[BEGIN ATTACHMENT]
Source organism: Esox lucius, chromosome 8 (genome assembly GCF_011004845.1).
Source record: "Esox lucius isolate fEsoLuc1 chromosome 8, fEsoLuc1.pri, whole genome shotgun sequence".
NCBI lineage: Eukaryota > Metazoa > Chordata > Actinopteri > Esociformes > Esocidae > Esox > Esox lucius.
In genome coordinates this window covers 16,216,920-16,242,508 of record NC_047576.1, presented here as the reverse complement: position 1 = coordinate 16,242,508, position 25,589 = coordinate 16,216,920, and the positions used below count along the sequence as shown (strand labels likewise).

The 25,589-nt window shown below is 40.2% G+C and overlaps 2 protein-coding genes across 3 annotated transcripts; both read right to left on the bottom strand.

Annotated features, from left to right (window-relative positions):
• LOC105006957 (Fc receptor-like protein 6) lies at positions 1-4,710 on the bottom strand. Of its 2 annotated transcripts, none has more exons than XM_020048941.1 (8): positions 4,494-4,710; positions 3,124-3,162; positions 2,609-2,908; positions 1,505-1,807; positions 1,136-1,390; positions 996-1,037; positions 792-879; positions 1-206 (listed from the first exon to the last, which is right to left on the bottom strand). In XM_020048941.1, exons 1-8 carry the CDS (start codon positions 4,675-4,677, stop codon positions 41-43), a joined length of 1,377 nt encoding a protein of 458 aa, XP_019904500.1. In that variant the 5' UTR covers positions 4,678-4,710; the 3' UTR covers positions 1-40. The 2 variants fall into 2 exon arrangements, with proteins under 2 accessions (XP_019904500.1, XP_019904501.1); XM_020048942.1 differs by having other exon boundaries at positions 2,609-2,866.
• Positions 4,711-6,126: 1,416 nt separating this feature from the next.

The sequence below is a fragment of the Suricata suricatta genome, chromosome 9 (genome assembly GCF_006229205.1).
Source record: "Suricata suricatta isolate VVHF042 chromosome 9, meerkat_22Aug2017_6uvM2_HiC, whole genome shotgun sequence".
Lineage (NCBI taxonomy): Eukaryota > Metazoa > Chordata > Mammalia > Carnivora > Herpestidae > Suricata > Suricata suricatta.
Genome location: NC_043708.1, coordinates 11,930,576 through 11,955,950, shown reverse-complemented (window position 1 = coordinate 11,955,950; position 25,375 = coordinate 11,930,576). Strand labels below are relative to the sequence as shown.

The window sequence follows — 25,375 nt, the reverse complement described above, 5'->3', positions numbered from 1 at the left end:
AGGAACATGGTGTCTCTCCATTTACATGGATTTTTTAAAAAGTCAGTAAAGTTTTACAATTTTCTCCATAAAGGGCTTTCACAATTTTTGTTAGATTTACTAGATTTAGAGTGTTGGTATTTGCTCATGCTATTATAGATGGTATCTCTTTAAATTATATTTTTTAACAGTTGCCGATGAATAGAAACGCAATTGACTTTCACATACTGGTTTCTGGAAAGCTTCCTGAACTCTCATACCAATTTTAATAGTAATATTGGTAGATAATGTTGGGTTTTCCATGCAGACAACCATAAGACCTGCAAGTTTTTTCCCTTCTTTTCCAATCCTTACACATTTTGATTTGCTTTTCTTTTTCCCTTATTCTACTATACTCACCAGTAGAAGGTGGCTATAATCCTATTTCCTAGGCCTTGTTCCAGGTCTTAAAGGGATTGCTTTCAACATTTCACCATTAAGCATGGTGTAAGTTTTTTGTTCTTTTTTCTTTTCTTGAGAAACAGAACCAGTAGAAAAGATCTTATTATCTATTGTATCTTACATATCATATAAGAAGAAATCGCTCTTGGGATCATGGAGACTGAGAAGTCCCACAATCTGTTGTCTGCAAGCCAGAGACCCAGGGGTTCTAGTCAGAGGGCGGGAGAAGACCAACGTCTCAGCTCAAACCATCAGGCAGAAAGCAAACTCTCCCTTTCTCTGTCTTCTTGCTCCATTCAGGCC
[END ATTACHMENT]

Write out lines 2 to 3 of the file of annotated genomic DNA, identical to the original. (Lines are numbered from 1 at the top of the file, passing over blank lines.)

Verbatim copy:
Source record: "Esox lucius isolate fEsoLuc1 chromosome 8, fEsoLuc1.pri, whole genome shotgun sequence".
NCBI lineage: Eukaryota > Metazoa > Chordata > Actinopteri > Esociformes > Esocidae > Esox > Esox lucius.